AAP Chimes in on Pediatric Exclusivity and Whether a Written Request is a Condition Precedent to FDA Awarding ExclusivityOctober 14, 2014
By Kurt R. Karst –
In recent comments submitted to FDA, the American Academy of Pediatrics (“AAP”) is taking a stand against the relief requested in a June 2014 Citizen Petition (Docket No. FDA-2014-P-0830) submitted on behalf of Merz North America. The petition calls into question the long-held belief that FDA’s issuance of a Pediatric Written Request (“PWR”) is a condition precedent to the Agency awarding a period of 6-month pediatric exclusivity pursuant to the Best Pharmaceuticals for Children Act (“BPCA”) (FDC Act § 505A). According to the AAP, Congress never intended for certain provisions of the BPCA “to be an end-run around the requirement for exclusivity to be granted on the basis of a written request.”
As we previoulsy reported, FDA approved the Merz (formerly Shionogi) drug CUVPOSA (glycopyrrolate) Oral Solution on July 28, 2010 under NDA No. 022571 for a pediatric-only indication: to reduce chronic severe drooling in pediatric patients (aged 3-16) with neurologic conditions associated with problem drooling (e.g., cerebral palsy). FDA awarded periods of 3-year new clinical investigation exclusivity and 7-year orphan drug exclusivity, but not 6-month pediatric exclusivity. That’s because the NDA sponsor never obtained a PWR from FDA. But a PWR should not have been necessary says Merz, because the company’s “predecessor fulfilled the requirements for six-month pediatric exclusivity pursuant to FFDCA § 505A(h) as it existed at the time [FDA] approved Cuvposa in 2010. The pediatric studies were performed as required under a provision of law and regulations (i.e., for NDA approval), and thus satisfied the requirements for pediatric exclusivity under § 505A(h) without a formal written request from FDA.”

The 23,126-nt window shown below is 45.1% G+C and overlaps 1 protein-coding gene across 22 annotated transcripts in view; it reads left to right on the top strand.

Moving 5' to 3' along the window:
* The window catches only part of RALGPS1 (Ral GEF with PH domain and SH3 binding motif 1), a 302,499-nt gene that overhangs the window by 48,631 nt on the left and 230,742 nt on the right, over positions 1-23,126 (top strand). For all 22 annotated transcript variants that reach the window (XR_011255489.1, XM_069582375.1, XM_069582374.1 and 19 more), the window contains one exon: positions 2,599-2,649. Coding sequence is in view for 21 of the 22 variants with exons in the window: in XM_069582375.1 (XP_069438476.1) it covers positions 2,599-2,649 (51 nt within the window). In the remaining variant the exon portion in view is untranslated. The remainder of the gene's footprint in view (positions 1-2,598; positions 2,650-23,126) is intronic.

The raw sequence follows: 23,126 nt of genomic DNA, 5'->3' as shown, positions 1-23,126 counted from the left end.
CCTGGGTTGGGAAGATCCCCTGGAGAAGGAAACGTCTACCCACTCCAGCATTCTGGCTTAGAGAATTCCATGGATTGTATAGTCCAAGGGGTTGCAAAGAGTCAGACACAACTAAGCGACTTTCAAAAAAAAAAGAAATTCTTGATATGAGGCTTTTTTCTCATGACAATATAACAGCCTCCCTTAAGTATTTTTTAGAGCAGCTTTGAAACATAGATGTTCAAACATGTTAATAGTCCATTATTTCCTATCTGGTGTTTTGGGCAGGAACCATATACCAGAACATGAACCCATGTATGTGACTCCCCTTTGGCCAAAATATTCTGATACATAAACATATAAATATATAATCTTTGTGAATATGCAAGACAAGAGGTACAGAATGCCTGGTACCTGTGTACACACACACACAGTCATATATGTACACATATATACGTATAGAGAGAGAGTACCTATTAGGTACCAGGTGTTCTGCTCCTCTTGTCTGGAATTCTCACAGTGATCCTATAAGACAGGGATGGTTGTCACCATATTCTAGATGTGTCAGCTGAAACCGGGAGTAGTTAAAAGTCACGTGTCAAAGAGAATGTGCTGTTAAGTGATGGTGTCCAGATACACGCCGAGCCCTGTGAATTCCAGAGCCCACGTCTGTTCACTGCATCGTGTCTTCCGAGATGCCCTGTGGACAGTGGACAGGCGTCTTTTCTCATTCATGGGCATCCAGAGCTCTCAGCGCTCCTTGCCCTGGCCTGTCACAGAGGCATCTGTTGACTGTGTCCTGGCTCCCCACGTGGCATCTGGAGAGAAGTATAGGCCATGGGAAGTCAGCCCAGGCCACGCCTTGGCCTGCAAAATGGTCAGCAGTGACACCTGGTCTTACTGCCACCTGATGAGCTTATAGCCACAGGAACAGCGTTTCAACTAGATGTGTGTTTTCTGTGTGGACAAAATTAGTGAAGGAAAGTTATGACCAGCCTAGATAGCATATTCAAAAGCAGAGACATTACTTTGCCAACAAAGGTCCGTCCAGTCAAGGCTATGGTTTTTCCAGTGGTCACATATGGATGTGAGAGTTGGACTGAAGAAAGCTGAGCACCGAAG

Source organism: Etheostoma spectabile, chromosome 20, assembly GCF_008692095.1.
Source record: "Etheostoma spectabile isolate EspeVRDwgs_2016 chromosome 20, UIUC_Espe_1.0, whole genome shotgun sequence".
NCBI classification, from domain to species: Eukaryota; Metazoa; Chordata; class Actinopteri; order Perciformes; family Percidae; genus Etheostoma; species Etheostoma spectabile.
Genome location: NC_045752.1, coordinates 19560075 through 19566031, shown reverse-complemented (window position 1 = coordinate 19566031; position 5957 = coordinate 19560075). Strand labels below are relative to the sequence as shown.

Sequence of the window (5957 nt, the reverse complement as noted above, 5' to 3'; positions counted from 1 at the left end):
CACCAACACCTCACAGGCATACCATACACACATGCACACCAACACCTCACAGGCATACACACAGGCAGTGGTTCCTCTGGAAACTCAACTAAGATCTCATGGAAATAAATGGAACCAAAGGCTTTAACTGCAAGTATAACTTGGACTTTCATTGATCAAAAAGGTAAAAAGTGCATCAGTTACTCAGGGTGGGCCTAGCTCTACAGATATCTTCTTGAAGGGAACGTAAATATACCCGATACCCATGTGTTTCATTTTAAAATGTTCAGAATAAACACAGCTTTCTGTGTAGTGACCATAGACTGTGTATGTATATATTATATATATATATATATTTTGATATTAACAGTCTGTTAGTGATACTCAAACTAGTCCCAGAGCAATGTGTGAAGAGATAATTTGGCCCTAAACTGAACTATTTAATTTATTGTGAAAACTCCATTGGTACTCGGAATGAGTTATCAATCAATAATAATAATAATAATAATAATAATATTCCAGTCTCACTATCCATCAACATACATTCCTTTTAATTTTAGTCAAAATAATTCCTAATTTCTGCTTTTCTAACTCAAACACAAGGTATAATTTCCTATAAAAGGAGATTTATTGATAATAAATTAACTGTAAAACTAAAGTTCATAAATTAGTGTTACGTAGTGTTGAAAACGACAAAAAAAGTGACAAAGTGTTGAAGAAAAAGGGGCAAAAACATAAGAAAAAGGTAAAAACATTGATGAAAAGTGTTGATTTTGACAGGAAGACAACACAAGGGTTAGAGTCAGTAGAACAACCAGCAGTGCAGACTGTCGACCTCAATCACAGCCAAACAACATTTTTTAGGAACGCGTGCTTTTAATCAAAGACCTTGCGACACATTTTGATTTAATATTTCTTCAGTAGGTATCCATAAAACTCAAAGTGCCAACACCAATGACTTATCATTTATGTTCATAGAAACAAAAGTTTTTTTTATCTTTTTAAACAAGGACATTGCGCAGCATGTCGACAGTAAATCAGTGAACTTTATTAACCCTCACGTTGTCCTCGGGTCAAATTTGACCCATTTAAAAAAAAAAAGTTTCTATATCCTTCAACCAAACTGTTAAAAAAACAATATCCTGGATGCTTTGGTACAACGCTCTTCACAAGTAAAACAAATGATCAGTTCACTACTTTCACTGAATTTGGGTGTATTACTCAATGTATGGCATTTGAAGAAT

In 2010, FDC Act § 505A(h), which concerns the relationship between the BPCA and the Pediatric Research Equity Act (“PREA”) (FDC Act § 505B) under which FDA can require sponsors to conduct pediatric testing for on-label uses, stated:
Notwithstanding any other provision of law, if any pediatric study is required by a provision of law (including a regulation) other than this section and such study meets the completeness, timeliness, and other requirements of this section, such study shall be deemed to satisfy the requirement for market exclusivity pursuant to this section.
That provision, originally added to the statute in 1997 at FDC Act § 505A(i) with the enactment of the FDA Modernization Act (“FDAMA”), and moved to FDC Act § 505A(i) with the enactment of the 2007 FDA Amendments Act (“FDAAA”), was changed in 2012 with the enactment of the FDA Safety and Innovation Act (“FDASIA”) to state:
Exclusivity under this section shall only be granted for the completion of a study or studies that are the subject of a written request and for which reports are submitted and accepted in accordance with subsection (d)(3). Written requests under this section may consist of a study or studies required under section 355c of this title [FDC Act § 505B].
Merz says that the difference between the 2007 and 2012 versions of FDC Act § 505A(h) is significant for two reasons: “First, it includes language referencing written requests which was not present in that particular subsection when Cuvposa was approved,” and “[s]econd, it facially narrows the relationship between studies conducted for pediatric exclusivity and for other required purposes.” Continuing on with the second point, the petition says that the 2010 version of FDC Act § 505A(h) “broadly referenced pediatric studies conducted as required by another provision of law or regulation,” but that the 2012 version of FDC Act § 505A(h) “only references PREA studies by name as being eligible for pediatric exclusivity.”